Gilligan Oil Co.
Gilligan Oil Co. has a total of 46 quick-serve restaurants (QSRs), of which 14 are free-standing and the rest are in the company’s convenience stores at its gasoline stations. “We put a QSR in all our convenience stores, but we also have franchisor requirements to build QSRs that are free-standers,” Gilligan says. “We’re fine doing either – they work as free-standers and as convenience stores.”
Gilligan Oil Co.’s locations are mainly in the Columbus, Cincinnati and Dayton, Ohio, markets. “Every year we build more locations,” Gilligan says. “We have a development agreement with Dunkin’. We build between three and five Dunkin’s each year.” Car washes are located at 14 of the company’s gas stations in Cincinnati. The company also provides 45 dealers with approximately 40 million gallons of diesel and gasoline fuel wholesale under the Exxon, Shell and Sunoco brands.
Approximately 10 percent of Gilligan Oil Co.’s revenue is from its QSRs. “We have been expanding since 2010 in food more than fuel,” Gilligan says. “We’ve been developing QSRs in gas stations along with our convenience store brand, Goco. We didn’t build any new convenience stores, but we are renovating and tearing down a 1,000-square-foot building and turning it into a 4,500-square-foot convenience store.”
When they are modernized, Goco convenience stores are totally rebuilt. “In the last year, we have taken two older sites, leveled them, rebuilt them from scratch, installed all-new tanks, pumps and the convenience store and added on a QSR,” Zimmerman says. “We found that our convenience store sales go up and our fuel sales go up. We only sell one thing, and that’s convenience. When we put in new pumps and a new facility, we attract more people – they can get in quicker and easier. Over the last four years, we’ve invested $7 million in our c-stores and $12 million to $13 million in our QSR business.” The company’s average size for a QSR is 2,000 square feet and 4,500 for a convenience store.
Gilligan Oil Co. began supplying dealers with diesel fuel and gasoline in 2003 when Senior Vice President Matt “Howie” Howland joined the company. “I’ve known him since high school,” Gilligan says. “We were a wholesaler for Exxon and Sunoco, and when we had the opportunity to sell to dealers, we leveraged that opportunity. Once Howie grew the business, he started a transportation company. We have our own fleet and diversified into the transportation sector. We haul our own fuel now. We have a pretty extensive wholesale company, and as a common carrier, we haul over 100 million gallons of product that we do not supply.”
The company has 14 tractors and an equal number of tankers operated by 26 drivers. Gilligan Oil obtains its fuel products from two terminals, one in Dayton and one in Columbus. “We are expanding the oil business through our dealers and through reinvesting in our facilities,” Howland says. “That is growing our local business.”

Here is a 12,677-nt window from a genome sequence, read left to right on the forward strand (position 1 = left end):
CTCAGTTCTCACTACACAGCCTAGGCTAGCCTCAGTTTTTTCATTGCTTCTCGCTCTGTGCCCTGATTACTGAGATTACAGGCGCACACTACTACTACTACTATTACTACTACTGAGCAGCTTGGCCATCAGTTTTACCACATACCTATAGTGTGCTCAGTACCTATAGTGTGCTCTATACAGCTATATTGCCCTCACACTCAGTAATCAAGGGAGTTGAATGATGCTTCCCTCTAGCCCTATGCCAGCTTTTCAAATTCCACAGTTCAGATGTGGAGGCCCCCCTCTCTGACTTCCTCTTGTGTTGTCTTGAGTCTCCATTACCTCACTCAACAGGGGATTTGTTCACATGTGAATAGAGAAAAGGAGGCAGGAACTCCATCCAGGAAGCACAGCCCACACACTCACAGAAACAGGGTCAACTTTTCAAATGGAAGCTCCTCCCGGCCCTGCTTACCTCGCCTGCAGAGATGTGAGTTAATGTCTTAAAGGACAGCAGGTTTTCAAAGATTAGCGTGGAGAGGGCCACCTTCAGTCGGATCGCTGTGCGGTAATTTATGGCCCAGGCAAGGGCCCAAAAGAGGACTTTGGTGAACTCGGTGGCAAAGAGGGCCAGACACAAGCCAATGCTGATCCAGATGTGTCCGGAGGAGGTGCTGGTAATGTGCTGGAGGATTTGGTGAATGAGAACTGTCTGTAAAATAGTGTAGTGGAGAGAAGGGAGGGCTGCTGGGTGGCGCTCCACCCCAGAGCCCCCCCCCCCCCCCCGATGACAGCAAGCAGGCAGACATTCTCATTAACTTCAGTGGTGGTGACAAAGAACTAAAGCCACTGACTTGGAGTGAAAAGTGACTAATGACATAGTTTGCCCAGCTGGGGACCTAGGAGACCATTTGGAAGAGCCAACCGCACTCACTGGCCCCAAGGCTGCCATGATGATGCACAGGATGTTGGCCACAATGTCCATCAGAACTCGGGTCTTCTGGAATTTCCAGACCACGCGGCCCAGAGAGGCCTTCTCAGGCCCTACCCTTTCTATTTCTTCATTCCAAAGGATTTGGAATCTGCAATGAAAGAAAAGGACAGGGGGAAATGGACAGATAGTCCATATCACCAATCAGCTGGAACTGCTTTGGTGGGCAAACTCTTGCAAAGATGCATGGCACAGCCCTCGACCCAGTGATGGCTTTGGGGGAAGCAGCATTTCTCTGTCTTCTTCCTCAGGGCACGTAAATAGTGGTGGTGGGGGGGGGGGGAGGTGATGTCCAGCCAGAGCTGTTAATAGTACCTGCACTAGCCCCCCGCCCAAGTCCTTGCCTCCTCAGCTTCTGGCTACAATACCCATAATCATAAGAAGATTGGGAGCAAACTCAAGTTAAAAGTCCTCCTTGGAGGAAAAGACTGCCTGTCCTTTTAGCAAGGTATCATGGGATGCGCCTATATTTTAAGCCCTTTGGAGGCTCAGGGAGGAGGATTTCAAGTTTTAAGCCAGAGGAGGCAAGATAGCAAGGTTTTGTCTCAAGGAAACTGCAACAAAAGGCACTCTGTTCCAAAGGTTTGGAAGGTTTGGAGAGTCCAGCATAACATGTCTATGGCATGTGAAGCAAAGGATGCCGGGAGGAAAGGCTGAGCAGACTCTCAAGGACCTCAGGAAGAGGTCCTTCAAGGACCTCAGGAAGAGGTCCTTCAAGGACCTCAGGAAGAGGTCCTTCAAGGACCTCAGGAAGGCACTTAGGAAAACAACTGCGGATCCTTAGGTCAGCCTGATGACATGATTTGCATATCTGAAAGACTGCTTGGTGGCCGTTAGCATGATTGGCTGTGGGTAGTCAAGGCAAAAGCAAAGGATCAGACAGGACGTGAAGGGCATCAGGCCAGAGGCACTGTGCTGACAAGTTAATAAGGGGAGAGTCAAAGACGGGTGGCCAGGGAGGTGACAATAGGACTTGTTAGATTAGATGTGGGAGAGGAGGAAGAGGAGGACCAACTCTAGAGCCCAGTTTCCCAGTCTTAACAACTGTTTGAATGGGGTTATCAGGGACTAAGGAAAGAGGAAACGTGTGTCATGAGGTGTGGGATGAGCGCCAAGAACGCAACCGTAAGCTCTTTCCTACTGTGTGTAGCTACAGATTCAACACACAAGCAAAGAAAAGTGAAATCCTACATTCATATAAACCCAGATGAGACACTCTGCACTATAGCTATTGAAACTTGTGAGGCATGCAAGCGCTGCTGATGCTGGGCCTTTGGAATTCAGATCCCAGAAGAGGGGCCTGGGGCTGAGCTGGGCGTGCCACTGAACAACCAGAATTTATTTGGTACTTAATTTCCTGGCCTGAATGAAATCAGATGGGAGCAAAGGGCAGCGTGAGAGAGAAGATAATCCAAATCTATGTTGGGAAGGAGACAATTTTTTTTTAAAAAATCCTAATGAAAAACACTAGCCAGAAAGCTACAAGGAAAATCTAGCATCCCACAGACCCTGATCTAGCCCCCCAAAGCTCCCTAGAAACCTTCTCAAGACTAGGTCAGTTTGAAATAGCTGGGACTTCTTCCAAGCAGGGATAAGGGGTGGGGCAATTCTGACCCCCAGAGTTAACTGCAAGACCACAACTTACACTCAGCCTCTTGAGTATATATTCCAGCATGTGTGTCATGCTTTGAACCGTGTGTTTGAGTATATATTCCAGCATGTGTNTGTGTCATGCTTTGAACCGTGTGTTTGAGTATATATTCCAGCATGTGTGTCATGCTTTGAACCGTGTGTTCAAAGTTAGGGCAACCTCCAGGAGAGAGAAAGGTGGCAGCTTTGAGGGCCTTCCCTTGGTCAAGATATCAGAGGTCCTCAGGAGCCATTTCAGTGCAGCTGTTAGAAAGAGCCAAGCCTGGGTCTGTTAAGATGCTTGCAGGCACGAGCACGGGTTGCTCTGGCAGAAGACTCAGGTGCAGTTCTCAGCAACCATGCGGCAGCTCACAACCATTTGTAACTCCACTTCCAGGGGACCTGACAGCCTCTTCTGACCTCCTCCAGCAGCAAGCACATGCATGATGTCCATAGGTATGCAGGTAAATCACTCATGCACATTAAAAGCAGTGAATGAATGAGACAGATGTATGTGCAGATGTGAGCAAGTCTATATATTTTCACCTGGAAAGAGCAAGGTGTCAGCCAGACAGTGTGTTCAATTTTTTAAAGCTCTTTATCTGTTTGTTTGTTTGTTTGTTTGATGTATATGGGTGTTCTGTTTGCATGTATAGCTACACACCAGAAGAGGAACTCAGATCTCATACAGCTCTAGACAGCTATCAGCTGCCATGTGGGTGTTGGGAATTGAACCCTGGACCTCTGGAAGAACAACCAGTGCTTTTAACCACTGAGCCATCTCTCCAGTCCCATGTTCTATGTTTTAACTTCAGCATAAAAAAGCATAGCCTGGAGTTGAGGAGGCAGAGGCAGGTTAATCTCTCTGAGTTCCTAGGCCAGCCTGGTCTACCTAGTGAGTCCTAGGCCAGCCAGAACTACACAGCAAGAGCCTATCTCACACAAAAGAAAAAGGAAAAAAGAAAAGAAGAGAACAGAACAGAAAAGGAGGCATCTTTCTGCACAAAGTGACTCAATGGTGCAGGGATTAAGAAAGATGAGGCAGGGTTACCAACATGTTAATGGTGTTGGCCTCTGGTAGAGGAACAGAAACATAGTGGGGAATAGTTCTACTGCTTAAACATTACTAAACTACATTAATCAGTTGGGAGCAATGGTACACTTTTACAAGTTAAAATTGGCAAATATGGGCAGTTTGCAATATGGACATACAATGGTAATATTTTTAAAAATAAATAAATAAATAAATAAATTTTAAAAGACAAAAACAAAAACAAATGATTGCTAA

An advantage when recruiting drivers is that the company’s longest run is within 100 miles so they are home every night. “We look for experienced drivers and top petroleum haulers in the area,” Howland says. “Then for those with commercial drivers licenses but without petroleum experience, we have a training program and train them how to safely haul petroleum.”
Competition and wages for retail workers are two of the challenges facing Gilligan Oil Co. “There’s a lot of competition, so certain franchises are doing better than others,” Gilligan says. “We’ve got our costs escalating from health insurance and employee benefits. We’ve also got a real wage strain in trying to get people to work for $8.50 to $8.75 an hour, which is the general starting wage in Cincinnati. There’s a lot of wage pressure on that hourly rate so we’re looking at ways to be able to drive more sales per unit and get more sales per employee hour, so we can end up with a higher hourly wage rate.”
The company has been marketing its c-stores aggressively. “We’ve implemented a category management approach to our convenience store marketing, and we’ve seen growth in margin and dollar sales increases in our c-stores by doing that,” Howland says.
Retail employees for the c-stores are recruited using a sourcing platform called PeopleMatter that includes an online application and aptitude test. “We look for leadership skills in our folks out there,” Gilligan says of management positions. “We have a real good culture of entrepreneurial opportunity in the company, and we’re a little decentralized. We need people to be able to make good decisions and operate within corporate standards, but also use their individual skills to be able to perform on the job.”
Gilligan Oil Co. has several competitive advantages. “We own and operate convenience stores,” Howland says. “We are in the same marketplaces, so we understand the challenges and opportunities that face our dealers. By having our own fleet, we are able to get a competitive advantage for our dealers’ stores as well as our co-operated stores when it comes to types of allocation on a product or price advantage.”
Gilligan attributes his company’s success to the people working with him. “We’ve got about 900 employees, and a number of our middle and upper managers have been around for all 22 years of the company or at least 12 years or more,” he says. “We’ve been able to grow really good operations people working in the company and all the people under them. We’ve also had really good brand partners. Our relationships with three fuel suppliers and three QSR brands have been instrumental in our growth.”